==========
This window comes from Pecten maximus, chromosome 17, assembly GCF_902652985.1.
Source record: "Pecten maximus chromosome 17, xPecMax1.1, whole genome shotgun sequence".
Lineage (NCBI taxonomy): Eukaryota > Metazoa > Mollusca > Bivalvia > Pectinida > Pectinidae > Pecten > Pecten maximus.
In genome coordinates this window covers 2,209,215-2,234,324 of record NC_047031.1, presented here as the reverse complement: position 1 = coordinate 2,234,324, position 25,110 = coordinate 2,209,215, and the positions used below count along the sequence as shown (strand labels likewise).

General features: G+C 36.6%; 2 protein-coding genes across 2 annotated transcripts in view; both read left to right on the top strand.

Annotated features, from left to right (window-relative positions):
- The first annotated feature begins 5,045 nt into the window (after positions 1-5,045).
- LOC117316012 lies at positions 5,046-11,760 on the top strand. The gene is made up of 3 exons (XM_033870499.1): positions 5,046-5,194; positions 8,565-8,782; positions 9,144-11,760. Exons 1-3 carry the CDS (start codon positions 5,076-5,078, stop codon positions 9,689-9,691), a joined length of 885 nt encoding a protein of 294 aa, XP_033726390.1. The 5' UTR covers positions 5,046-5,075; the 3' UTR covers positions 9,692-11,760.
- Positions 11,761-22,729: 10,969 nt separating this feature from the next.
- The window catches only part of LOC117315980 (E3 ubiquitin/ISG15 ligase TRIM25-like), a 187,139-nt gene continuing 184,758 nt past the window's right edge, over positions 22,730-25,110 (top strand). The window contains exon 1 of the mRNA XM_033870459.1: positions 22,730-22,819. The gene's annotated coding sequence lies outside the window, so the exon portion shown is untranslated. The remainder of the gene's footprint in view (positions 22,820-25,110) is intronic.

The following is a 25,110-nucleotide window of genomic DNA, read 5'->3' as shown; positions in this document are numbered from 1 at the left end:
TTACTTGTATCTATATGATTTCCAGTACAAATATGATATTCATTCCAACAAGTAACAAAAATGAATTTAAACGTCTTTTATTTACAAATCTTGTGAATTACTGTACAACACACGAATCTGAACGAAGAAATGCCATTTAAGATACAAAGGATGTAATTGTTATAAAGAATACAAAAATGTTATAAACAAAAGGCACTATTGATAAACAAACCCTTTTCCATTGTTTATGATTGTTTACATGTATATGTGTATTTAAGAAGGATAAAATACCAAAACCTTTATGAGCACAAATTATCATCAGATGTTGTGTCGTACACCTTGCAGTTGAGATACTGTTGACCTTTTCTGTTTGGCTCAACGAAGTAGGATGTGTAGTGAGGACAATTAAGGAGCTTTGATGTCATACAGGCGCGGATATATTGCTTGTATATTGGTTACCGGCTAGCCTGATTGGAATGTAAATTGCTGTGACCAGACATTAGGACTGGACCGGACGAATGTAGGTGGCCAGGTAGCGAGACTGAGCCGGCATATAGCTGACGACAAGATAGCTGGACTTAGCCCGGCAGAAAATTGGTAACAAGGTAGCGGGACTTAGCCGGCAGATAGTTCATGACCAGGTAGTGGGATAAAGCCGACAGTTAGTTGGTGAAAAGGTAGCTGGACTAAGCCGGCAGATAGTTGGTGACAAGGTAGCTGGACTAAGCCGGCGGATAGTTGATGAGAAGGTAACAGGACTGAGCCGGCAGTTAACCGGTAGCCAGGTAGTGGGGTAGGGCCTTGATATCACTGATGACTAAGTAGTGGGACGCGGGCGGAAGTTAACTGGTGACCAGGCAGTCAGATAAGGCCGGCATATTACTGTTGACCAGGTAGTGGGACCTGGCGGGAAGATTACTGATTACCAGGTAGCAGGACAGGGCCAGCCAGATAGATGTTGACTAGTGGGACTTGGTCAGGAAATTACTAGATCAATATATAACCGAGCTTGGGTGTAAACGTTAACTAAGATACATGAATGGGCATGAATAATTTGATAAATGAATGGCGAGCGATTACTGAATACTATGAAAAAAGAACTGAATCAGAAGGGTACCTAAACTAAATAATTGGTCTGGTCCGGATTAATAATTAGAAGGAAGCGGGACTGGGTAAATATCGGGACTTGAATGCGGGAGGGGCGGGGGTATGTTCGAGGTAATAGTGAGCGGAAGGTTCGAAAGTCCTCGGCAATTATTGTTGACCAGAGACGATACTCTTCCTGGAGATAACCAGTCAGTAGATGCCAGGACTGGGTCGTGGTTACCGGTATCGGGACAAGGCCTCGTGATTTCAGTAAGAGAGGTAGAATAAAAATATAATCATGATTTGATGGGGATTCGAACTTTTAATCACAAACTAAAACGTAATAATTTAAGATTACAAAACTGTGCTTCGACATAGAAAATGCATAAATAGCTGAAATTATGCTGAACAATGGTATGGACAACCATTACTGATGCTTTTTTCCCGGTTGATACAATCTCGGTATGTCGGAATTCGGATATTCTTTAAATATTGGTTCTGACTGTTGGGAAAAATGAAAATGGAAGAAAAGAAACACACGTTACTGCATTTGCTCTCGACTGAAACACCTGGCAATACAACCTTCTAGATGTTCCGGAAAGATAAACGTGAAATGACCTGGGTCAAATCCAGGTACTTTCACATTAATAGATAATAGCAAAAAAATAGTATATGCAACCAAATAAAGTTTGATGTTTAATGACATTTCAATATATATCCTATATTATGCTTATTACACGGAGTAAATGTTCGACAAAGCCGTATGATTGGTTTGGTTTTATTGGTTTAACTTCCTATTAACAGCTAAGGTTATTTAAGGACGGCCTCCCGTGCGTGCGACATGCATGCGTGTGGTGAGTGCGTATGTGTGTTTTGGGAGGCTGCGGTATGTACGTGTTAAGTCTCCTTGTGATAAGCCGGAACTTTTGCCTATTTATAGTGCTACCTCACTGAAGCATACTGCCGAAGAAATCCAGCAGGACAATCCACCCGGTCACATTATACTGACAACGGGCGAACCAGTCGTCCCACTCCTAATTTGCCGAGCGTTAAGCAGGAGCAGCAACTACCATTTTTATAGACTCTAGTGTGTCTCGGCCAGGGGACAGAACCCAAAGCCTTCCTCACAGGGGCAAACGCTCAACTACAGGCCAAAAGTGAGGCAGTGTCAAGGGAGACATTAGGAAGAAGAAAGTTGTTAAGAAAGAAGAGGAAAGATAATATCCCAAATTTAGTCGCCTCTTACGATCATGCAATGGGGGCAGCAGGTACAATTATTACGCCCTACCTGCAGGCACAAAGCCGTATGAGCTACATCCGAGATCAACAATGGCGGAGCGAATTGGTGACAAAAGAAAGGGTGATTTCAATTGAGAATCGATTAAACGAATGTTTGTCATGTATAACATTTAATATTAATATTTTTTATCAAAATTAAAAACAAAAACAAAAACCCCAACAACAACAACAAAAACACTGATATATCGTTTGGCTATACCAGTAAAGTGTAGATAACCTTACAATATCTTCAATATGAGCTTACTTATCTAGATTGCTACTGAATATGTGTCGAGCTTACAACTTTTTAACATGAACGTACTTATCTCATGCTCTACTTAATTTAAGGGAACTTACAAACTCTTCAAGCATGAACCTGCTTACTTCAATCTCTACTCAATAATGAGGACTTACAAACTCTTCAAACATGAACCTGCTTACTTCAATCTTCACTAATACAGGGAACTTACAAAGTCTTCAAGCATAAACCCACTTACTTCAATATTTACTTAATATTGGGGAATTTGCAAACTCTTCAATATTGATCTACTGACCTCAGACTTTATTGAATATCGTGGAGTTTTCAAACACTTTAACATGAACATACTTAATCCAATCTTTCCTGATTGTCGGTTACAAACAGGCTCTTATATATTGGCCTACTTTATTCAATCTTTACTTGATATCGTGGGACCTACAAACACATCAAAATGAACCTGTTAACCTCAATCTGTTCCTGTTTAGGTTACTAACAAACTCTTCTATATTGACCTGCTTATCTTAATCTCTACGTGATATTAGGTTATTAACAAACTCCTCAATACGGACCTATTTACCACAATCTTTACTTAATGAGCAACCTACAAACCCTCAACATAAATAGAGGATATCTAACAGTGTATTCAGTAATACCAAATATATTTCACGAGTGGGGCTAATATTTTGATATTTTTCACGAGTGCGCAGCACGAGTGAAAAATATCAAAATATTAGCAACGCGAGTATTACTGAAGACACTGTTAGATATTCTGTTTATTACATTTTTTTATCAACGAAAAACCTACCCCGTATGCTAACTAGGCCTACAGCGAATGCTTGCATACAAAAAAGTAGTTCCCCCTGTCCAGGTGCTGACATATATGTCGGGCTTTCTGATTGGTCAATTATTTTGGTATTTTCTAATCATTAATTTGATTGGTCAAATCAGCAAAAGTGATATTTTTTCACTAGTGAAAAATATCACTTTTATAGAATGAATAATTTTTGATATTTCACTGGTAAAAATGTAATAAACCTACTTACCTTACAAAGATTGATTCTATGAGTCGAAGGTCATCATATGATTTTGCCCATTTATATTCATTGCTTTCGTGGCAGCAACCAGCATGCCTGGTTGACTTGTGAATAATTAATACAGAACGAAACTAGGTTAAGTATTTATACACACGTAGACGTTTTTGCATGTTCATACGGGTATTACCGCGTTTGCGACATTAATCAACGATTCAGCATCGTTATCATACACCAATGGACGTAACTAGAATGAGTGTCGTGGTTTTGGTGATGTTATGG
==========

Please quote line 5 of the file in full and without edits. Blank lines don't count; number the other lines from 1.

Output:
General features: G+C 36.6%; 2 protein-coding genes across 2 annotated transcripts in view; both read left to right on the top strand.